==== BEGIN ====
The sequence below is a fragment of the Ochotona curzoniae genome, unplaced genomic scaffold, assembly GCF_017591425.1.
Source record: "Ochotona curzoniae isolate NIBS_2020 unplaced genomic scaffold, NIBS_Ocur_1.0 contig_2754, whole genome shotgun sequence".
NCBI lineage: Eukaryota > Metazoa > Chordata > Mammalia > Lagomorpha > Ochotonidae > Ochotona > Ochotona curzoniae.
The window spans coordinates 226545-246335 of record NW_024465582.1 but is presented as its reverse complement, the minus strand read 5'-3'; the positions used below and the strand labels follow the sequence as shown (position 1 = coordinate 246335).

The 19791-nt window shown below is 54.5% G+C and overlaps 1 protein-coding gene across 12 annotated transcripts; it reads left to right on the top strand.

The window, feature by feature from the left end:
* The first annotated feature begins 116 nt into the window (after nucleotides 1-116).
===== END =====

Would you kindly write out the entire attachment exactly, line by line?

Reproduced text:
The sequence below is a fragment of the Ochotona curzoniae genome, unplaced genomic scaffold, assembly GCF_017591425.1.
Source record: "Ochotona curzoniae isolate NIBS_2020 unplaced genomic scaffold, NIBS_Ocur_1.0 contig_2754, whole genome shotgun sequence".
NCBI lineage: Eukaryota > Metazoa > Chordata > Mammalia > Lagomorpha > Ochotonidae > Ochotona > Ochotona curzoniae.
The window spans coordinates 226545-246335 of record NW_024465582.1 but is presented as its reverse complement, the minus strand read 5'-3'; the positions used below and the strand labels follow the sequence as shown (position 1 = coordinate 246335).

The 19791-nt window shown below is 54.5% G+C and overlaps 1 protein-coding gene across 12 annotated transcripts; it reads left to right on the top strand.

The window, feature by feature from the left end:
* The first annotated feature begins 116 nt into the window (after nucleotides 1-116).